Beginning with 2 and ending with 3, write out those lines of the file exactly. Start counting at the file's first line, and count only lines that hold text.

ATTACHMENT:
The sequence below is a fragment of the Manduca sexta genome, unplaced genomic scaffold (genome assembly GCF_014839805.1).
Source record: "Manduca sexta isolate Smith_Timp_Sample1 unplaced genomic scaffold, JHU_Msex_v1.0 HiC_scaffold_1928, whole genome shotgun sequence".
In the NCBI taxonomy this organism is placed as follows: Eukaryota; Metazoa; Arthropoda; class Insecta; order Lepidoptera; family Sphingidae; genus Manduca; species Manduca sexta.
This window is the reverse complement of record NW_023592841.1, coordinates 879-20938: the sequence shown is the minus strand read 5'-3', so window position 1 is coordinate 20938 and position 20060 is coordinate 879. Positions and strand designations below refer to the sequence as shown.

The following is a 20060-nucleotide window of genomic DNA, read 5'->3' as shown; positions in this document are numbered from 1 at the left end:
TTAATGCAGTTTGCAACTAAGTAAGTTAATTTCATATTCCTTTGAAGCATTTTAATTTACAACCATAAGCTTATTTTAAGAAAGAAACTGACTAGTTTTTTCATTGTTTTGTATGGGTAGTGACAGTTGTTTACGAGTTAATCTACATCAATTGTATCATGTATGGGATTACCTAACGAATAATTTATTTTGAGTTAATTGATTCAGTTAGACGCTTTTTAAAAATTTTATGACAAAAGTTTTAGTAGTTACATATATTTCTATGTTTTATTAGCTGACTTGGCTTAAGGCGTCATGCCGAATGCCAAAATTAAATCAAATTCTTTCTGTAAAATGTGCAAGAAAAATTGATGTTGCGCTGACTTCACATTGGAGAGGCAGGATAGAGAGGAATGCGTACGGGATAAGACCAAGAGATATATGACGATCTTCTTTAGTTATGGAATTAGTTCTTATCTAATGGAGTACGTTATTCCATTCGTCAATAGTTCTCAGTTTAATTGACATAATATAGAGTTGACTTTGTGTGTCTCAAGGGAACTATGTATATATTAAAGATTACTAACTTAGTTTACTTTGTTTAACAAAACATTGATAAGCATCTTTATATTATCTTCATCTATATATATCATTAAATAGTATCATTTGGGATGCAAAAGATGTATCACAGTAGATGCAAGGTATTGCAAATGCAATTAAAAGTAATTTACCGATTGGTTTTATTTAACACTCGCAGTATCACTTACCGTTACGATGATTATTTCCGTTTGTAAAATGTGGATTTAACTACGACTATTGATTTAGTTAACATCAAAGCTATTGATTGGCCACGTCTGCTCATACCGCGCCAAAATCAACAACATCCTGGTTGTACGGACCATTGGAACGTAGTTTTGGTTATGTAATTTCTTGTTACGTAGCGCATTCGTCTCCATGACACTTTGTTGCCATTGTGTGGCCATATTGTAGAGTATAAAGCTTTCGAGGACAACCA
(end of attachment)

Source record: "Manduca sexta isolate Smith_Timp_Sample1 unplaced genomic scaffold, JHU_Msex_v1.0 HiC_scaffold_1928, whole genome shotgun sequence".
In the NCBI taxonomy this organism is placed as follows: Eukaryota; Metazoa; Arthropoda; class Insecta; order Lepidoptera; family Sphingidae; genus Manduca; species Manduca sexta.